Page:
My friend and boss alerted me to the New York Time’s article, “Snow Fall: The Avalanche at Tunnel Creek.” My friend, a web designer, described it as “the coolest interactive feature that she’s ever seen,” and I agree with her. It’s an inspiring mix of media to tell a complete, compelling story. I don’t think I’ve ever seen rich media used in this way — revealed in real-time as you scroll through an article, which complements and enhances the story. It was a near-seamless experience. For example, after reading about the terrain of Tunnel Creek, questions about its location popped into my head, which were then answered by a motion graphic of LIDAR/GIS data dynamically displayed beneath the text. Videos of first-person interviews added an emotional richness to the reporting, placing faces and their voices with the names in the story.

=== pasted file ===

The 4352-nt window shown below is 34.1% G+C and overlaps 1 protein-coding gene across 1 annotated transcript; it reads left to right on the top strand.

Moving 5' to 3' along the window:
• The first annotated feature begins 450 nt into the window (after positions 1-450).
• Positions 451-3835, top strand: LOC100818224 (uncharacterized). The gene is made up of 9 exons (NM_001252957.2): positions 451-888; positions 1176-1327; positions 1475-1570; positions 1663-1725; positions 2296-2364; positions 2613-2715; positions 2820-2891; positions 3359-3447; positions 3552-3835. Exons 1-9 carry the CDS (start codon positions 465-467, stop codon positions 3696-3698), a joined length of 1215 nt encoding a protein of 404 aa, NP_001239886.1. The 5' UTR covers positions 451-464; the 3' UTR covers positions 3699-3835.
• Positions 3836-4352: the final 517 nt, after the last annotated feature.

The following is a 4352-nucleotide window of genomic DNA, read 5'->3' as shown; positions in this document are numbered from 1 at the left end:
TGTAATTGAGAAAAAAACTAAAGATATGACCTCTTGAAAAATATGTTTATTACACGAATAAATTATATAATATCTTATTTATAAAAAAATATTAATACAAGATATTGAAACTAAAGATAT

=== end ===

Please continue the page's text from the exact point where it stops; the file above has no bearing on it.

So very cool. It made me step back and consider how I much I enjoyed consuming content this way, and why. All the different types of content were easy to absorb and navigate — none of it was distracting. There was a flow to how content was presented based on the unfolding story. Plus the layout and navigation were visually appealing as well. By design, I could choose to dig deeper, or just passively enjoy the scene that the visuals set.
Overall, this is a great user experience that makes for extremely compelling storytelling. Steven’s Pass is also familiar territory for me. As a Seattlite, I skied there once or twice, and have friends who do backcountry skiing. This experience will stay with me for a long time, and I appreciate the effort and ingenuity that went into creating this project.